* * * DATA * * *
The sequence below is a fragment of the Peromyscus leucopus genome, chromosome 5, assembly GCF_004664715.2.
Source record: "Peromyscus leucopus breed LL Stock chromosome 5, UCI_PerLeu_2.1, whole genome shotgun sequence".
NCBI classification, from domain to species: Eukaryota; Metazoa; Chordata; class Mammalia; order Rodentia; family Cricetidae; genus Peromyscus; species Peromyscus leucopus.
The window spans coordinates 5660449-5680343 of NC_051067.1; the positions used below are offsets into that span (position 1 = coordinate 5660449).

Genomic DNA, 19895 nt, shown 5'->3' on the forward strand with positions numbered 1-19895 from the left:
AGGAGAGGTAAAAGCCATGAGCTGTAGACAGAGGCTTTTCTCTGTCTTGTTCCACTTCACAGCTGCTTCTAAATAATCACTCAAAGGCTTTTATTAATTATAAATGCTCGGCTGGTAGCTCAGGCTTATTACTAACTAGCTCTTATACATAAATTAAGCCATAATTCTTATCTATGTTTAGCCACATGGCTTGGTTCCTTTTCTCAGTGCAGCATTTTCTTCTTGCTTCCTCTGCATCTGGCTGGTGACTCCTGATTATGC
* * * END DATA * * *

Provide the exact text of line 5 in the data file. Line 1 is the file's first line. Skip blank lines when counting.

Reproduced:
Genomic DNA, 19895 nt, shown 5'->3' on the forward strand with positions numbered 1-19895 from the left: